Getting overdose antidote with painkillers may cut ER visits
Overdoses don't happen just to heroin addicts—patients who legally use strong painkillers called opioids are at risk in the nation's epidemic, too. A new study says when patients were prescribed an overdose antidote along with those medications, they made fewer painkiller-related visits to the emergency room.
Hospitals and first responders have long used the antidote naloxone to revive people who've stopped breathing because of an opioid overdose. Increasingly, take-home doses also are given to friends or family of people struggling with substance abuse to keep on hand in case of emergency.
Monday's study went a step further—to see if the take-home antidote idea also could work for patients with chronic pain who may not realize they could accidentally get into trouble with prescription painkillers such as Oxycontin, Vicodin and others.
"Patients don't see themselves at risk for overdose," said lead researcher Dr. Phillip Coffin of the San Francisco Department of Public Health. "We're prescribing naloxone for risky drugs, not risky patients."
The Centers for Disease Control and Prevention says between 1999 and 2014, more than 165,000 people in the U.S. died of overdoses related to opioid pain medications. Taking too much, either deliberately or accidentally, isn't the only worry. Other illnesses and medications sometimes can make a usually tolerated opioid dose risky.
San Francisco already had seen a drop in heroin deaths from targeted naloxone distribution. On the prescription painkiller side, Coffin's team told six primary care clinics run by the health department to add a naloxone prescription for all patients with chronic pain who were taking long-term opioids for relief. The clinics serve publicly insured or uninsured patients. To help ensure they listened, providers were urged to say the antidote was for "bad reactions" to painkillers rather than using the word "overdose."
About 38 percent of the 1,985 eligible patients received a prescription for the antidote and were taught to use it, researchers reported in Annals of Internal Medicine. Patients were more likely to receive naloxone if they used a particularly high dose of opioids or had a prior painkiller-related ER visit—such as for overdoses or sedation-caused falls.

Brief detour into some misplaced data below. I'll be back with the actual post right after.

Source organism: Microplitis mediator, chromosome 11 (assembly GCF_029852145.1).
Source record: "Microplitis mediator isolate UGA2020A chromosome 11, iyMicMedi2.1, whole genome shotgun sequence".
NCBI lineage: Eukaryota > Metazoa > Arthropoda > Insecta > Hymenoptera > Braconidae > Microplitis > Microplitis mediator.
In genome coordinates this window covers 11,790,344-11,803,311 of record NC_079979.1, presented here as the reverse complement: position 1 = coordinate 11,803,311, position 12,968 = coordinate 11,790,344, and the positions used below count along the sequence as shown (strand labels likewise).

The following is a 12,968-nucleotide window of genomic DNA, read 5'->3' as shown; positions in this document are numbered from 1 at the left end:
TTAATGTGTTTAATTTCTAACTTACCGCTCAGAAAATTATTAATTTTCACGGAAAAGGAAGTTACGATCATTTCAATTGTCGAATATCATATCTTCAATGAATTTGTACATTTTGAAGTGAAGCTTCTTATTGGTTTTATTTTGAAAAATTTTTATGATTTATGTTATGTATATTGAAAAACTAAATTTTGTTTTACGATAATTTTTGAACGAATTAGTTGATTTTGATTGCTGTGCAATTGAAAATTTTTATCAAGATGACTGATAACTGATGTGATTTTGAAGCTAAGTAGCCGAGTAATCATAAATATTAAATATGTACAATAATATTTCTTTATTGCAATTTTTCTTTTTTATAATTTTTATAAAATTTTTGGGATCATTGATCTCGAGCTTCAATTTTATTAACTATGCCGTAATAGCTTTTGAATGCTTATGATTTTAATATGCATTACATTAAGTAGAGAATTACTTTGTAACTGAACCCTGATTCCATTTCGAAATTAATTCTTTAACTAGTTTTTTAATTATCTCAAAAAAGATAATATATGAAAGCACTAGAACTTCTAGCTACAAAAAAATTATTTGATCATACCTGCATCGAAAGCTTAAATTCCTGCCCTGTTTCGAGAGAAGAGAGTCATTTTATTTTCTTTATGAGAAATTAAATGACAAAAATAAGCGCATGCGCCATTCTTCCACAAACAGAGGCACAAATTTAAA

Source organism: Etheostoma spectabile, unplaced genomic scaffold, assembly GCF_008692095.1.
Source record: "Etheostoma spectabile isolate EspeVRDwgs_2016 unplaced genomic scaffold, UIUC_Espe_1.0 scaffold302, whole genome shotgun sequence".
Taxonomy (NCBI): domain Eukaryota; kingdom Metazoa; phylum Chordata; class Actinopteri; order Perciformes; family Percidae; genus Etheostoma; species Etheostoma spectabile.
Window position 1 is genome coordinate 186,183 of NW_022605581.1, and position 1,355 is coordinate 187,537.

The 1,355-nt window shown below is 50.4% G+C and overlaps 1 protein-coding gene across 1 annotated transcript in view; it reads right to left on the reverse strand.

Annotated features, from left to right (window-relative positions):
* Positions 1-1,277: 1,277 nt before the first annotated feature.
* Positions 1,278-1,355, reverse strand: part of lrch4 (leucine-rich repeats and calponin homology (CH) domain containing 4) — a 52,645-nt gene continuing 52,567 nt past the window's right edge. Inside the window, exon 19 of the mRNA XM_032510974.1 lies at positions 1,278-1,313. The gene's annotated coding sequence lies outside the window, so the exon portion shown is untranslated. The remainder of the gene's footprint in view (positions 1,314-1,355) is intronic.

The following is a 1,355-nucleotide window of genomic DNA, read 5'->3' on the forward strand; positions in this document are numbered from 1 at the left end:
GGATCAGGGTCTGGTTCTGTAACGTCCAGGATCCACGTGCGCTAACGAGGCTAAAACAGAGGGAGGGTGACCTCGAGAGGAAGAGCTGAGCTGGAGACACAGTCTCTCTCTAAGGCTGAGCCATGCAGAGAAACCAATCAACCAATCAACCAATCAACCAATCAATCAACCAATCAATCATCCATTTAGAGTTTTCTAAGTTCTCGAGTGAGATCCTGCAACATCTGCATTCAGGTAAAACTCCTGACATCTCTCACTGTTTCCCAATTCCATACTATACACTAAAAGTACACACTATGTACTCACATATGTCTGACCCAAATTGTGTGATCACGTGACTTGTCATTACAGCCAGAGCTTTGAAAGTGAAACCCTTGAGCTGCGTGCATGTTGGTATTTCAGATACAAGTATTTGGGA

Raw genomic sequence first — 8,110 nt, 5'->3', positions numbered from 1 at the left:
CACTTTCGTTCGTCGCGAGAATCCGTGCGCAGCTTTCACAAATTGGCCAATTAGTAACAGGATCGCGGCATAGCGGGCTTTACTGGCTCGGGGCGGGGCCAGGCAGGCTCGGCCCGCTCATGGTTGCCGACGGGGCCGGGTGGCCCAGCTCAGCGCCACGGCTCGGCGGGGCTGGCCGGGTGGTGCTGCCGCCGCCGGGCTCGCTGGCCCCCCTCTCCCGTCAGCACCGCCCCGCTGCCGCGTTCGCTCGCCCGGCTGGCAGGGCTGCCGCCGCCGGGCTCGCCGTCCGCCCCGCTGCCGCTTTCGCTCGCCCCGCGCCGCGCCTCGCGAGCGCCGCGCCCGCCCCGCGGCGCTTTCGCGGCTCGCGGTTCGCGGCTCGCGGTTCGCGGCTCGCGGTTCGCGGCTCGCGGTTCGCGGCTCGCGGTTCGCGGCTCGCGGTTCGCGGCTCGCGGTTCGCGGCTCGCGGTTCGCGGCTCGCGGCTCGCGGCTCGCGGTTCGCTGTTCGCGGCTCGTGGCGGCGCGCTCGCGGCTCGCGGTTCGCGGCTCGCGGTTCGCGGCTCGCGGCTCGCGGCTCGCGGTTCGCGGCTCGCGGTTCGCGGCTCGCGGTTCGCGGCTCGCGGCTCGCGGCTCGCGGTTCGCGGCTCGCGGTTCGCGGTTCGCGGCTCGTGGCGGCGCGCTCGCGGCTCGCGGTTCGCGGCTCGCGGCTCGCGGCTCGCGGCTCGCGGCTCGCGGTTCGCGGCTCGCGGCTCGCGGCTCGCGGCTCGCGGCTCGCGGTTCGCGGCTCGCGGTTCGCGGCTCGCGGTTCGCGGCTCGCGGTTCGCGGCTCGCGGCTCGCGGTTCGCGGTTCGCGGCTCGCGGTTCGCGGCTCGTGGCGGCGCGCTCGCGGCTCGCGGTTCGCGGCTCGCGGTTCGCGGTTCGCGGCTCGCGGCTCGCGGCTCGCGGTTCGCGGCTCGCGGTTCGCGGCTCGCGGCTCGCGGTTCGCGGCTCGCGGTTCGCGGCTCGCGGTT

Over the next year, patients prescribed just-in-case naloxone had 47 percent fewer painkiller-related ER visits as their counterparts who didn't get that prescription, Coffin found.
The study doesn't prove naloxone helped, and there were too few deaths to know if the approach could save lives. Two of the five opioid-related deaths were among patients prescribed naloxone. A survey found 5 percent of the naloxone recipients had an overdose reversed when they took the antidote that had been prescribed, Coffin said.
But he said it's possible the shock effect of being given an antidote to your medication makes people heed side effects and take better steps to avoid them: "Instead of safety messaging going in one ear and out the other, it really stuck."
Monday's study suggests the antidote approach is feasible for primary care providers, and "the results are encouraging," Boston University addiction specialists Alexander Walley and Traci Green wrote in an accompanying editorial. They weren't involved in the research.
"It provides a practical starting point for future, broader implementation efforts," they concluded.
The drug can cost $80 or more, but Coffin said it often is covered by public insurance programs and is far cheaper than an ER visit.
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